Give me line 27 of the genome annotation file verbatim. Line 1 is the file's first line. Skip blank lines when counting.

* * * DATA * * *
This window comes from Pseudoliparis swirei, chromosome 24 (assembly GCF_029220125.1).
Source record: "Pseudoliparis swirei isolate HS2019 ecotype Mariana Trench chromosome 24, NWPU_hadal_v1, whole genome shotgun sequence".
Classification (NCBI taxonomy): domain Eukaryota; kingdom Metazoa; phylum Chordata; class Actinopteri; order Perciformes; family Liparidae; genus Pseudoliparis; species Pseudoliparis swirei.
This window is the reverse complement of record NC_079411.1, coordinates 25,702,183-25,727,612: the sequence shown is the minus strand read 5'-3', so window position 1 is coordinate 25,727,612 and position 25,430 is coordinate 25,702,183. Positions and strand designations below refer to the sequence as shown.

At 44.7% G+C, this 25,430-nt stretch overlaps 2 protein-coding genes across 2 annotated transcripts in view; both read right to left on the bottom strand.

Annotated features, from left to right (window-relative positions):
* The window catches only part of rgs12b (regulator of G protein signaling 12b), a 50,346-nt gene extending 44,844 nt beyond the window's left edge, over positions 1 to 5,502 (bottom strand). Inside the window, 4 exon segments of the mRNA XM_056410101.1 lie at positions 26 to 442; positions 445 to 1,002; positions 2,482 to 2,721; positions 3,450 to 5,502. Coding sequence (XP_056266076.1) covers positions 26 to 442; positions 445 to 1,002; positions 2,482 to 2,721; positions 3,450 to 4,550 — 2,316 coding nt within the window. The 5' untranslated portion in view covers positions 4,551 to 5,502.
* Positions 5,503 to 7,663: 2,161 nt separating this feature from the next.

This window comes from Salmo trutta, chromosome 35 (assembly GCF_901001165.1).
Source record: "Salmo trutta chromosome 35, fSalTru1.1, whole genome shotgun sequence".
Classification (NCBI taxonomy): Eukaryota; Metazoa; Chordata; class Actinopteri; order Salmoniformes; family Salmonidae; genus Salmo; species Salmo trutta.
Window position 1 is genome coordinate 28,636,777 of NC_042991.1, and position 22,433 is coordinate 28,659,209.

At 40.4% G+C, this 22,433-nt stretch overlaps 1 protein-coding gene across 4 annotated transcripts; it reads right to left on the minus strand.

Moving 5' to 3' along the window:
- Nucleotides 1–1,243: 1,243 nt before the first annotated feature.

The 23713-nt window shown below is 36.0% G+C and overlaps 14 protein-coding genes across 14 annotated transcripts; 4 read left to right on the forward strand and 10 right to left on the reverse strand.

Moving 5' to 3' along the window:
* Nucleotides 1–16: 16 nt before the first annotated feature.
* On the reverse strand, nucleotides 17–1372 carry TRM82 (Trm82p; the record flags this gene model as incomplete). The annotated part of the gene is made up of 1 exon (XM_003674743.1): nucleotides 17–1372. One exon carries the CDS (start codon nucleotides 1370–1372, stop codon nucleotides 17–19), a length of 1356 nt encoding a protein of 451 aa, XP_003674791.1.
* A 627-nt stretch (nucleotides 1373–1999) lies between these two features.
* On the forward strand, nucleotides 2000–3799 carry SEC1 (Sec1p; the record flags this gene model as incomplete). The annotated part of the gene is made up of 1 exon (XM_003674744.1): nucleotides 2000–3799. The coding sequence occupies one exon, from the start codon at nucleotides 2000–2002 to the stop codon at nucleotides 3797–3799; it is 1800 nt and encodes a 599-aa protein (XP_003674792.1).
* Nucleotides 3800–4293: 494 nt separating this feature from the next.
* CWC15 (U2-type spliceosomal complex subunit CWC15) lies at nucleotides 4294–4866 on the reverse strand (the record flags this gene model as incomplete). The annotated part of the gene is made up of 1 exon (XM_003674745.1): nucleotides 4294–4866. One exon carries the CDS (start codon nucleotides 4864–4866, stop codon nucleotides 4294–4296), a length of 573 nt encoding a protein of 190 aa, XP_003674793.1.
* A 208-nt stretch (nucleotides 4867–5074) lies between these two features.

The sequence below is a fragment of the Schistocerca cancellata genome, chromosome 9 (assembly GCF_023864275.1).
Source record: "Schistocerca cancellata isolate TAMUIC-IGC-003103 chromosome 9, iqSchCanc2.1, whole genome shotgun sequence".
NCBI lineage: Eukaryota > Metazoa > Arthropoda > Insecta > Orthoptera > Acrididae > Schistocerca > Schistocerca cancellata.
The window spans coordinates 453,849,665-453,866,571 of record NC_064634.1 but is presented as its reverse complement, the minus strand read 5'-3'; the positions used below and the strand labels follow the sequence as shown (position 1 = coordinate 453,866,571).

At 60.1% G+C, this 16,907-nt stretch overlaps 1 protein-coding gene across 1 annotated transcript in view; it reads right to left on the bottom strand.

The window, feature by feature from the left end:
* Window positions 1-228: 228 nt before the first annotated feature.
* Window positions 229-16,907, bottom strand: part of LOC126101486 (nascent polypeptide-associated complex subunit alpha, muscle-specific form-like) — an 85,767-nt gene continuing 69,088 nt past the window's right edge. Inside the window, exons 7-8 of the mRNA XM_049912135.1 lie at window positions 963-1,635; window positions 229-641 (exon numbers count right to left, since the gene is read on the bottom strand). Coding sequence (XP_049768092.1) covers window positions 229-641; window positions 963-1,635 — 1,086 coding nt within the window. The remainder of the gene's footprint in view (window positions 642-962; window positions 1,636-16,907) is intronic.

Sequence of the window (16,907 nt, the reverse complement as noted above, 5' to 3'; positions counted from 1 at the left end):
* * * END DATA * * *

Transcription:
NCBI lineage: Eukaryota > Metazoa > Arthropoda > Insecta > Orthoptera > Acrididae > Schistocerca > Schistocerca cancellata.